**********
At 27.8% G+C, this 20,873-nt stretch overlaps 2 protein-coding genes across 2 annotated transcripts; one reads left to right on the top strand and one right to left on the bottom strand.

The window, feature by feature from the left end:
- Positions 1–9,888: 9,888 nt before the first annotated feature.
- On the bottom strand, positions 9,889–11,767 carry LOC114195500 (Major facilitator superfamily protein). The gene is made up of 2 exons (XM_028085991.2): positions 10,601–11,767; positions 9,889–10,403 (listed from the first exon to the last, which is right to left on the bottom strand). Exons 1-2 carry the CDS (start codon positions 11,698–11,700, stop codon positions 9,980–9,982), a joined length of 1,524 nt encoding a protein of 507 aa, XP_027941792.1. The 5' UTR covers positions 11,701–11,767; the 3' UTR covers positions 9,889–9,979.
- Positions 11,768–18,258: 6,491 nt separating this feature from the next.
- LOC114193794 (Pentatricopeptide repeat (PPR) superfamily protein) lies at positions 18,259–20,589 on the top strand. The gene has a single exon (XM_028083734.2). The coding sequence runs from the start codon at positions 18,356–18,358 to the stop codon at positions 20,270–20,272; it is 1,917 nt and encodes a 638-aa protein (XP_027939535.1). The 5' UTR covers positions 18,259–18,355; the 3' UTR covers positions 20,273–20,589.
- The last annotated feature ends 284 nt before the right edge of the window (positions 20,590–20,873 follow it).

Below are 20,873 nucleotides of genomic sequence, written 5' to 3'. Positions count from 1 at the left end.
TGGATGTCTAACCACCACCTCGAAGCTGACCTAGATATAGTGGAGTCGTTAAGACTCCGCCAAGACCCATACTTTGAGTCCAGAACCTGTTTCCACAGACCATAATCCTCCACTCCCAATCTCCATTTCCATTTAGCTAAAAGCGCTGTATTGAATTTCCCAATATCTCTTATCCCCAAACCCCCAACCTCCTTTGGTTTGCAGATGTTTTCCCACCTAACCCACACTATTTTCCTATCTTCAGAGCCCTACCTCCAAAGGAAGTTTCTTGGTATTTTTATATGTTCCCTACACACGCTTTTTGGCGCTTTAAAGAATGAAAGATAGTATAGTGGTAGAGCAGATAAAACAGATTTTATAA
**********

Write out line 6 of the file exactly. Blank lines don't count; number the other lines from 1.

- LOC114193794 (Pentatricopeptide repeat (PPR) superfamily protein) lies at positions 18,259–20,589 on the top strand. The gene has a single exon (XM_028083734.2). The coding sequence runs from the start codon at positions 18,356–18,358 to the stop codon at positions 20,270–20,272; it is 1,917 nt and encodes a 638-aa protein (XP_027939535.1). The 5' UTR covers positions 18,259–18,355; the 3' UTR covers positions 20,273–20,589.